Seeing Bob Mould’s name on the marquee at the Bluebird Theater in Denver isn’t exactly like seeing Jimmy Hoffa’s. After all, he has released two albums in the past two years, and is reportedly working on a memoir with well-regarded music writer Michael Azerrad.
But for some reason, it seems that way.
Saturday night, Mould played a quick, low-key set for a sold-out crowd that I imagine consisted entirely of fans who have been acolytes of his since at least the days of Sugar (the early ’90s power-pop band that yielded his most popular songs) or perhaps Hüsker Dü (which, like genre pioneers such as the Velvet Underground or Big Star, spawned more bands than memorable songs).
“Let’s just get right to it,” Mould said as he took the stage alone, strapping on a slim-body acoustic/electric guitar. “I’ll talk later.”
He didn’t, but I doubt anyone lusted for the conversation. Mould slashed right into “Wishing Well,” the first non-instrumental from his first solo album, “Workbook,” peppering the song with as many “oh yeah’s” and “whoa’s” as actual lyrical words, giving it the sensation of a bloodletting. From there he went into “Hear Me Calling,” “Hoover Dam” and “See a Little Light,” each from his post-Hüsker Dü “high period.” It was the sort of crowd that cheered for a song before its first chord, during the pre-song tunings that foreshadowed the selection.
Most of the set stuck to songs of this ilk, which he played with his trademark generalized fury and vengeance — his voice was strong and hellacious as ever. He primarily dodged songs from “Modulate” and “Body of Song,” whose alien electronic infusions never caught on with his crowd. Though Mould is openly gay and writes songs with varying degrees of relationship content, sexuality seems beside the point: he deals with the anxiety and the wreckage.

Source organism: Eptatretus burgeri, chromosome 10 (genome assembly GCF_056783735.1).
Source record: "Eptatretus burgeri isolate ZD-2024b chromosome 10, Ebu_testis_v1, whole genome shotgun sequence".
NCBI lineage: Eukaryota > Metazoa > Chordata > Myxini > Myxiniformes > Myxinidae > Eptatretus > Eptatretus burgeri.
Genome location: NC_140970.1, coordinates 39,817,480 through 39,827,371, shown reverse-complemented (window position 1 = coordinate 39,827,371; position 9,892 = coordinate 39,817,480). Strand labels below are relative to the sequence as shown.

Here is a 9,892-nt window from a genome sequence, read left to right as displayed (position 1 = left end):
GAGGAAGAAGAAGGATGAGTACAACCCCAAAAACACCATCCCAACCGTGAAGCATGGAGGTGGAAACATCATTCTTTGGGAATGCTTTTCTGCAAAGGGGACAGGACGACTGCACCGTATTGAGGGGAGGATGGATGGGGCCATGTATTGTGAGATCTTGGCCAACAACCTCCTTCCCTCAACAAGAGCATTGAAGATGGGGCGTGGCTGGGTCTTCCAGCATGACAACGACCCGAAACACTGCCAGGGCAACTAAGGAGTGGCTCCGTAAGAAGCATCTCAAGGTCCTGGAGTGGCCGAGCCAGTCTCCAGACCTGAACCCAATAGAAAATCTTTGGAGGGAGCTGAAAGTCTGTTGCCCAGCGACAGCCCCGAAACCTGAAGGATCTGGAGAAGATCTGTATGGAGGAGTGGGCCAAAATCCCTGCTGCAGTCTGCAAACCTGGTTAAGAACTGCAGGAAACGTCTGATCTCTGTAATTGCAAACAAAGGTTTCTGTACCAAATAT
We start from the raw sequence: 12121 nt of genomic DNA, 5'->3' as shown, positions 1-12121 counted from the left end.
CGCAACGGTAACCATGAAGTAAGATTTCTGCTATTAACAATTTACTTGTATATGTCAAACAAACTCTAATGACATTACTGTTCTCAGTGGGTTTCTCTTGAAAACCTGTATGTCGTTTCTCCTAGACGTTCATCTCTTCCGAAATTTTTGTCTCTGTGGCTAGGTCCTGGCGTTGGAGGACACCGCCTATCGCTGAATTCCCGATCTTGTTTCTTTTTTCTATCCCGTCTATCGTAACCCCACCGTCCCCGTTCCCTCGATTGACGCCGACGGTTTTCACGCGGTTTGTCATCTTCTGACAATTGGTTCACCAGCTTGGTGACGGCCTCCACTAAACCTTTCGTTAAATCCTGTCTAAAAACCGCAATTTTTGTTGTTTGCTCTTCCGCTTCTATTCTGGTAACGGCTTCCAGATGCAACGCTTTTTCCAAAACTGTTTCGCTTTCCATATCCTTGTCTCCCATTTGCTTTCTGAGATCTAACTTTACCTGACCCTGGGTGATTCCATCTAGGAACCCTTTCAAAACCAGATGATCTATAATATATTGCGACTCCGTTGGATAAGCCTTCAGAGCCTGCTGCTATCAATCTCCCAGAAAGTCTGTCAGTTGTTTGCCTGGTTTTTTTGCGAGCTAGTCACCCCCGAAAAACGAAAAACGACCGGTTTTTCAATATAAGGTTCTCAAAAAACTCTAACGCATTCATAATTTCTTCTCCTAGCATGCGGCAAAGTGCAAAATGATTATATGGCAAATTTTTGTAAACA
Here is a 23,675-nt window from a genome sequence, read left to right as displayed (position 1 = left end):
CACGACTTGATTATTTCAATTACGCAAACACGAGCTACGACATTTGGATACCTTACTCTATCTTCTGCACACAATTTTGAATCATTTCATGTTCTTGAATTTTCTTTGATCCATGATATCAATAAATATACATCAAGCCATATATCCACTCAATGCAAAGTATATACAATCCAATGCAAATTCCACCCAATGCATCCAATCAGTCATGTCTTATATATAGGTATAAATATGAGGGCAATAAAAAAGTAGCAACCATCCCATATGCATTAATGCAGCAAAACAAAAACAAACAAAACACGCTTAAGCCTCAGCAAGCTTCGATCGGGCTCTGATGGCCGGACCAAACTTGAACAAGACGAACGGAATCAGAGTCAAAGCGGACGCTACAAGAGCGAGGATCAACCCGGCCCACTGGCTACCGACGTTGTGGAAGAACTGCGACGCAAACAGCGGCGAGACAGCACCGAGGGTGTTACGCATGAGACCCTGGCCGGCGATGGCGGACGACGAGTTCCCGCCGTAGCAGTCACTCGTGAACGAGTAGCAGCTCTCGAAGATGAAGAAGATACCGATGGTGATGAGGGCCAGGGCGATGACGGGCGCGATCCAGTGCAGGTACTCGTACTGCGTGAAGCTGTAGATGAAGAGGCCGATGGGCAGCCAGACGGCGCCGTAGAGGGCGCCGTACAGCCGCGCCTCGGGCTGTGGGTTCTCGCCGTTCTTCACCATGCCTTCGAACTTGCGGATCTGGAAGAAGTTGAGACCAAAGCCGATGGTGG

Thematically, Bob Mould is best heard touring alone. But so much of Mould’s appeal on recordings is based on a propulsive wall of sound that’s best achieved by a full band. From an economic standpoint, it’s natural that Mould would tour alone, especially since his commercial appeal has plateaued and the costs of a touring band would outstrip any marginal revenue generated. ($20 was an outstanding ticket price to pay for such a legend, though: the man in the seat beside me said, “I would have paid $100.”)
But the spectacle of Mould alone on stage, grinding out songs that have long since ripened, felt a bit sad — as did the fact that his main set lasted just over an hour. After the set’s close of “Makes No Sense At All,” a Hüsker Dü classic, one did not feel jubilance, enlightenment, or even exhaustion. There was only the feeling that it was the end.
Follow Reverb on Twitter! Here!
Jeremy Simon is a Lafayette freelance writer and regular contributor to Reverb.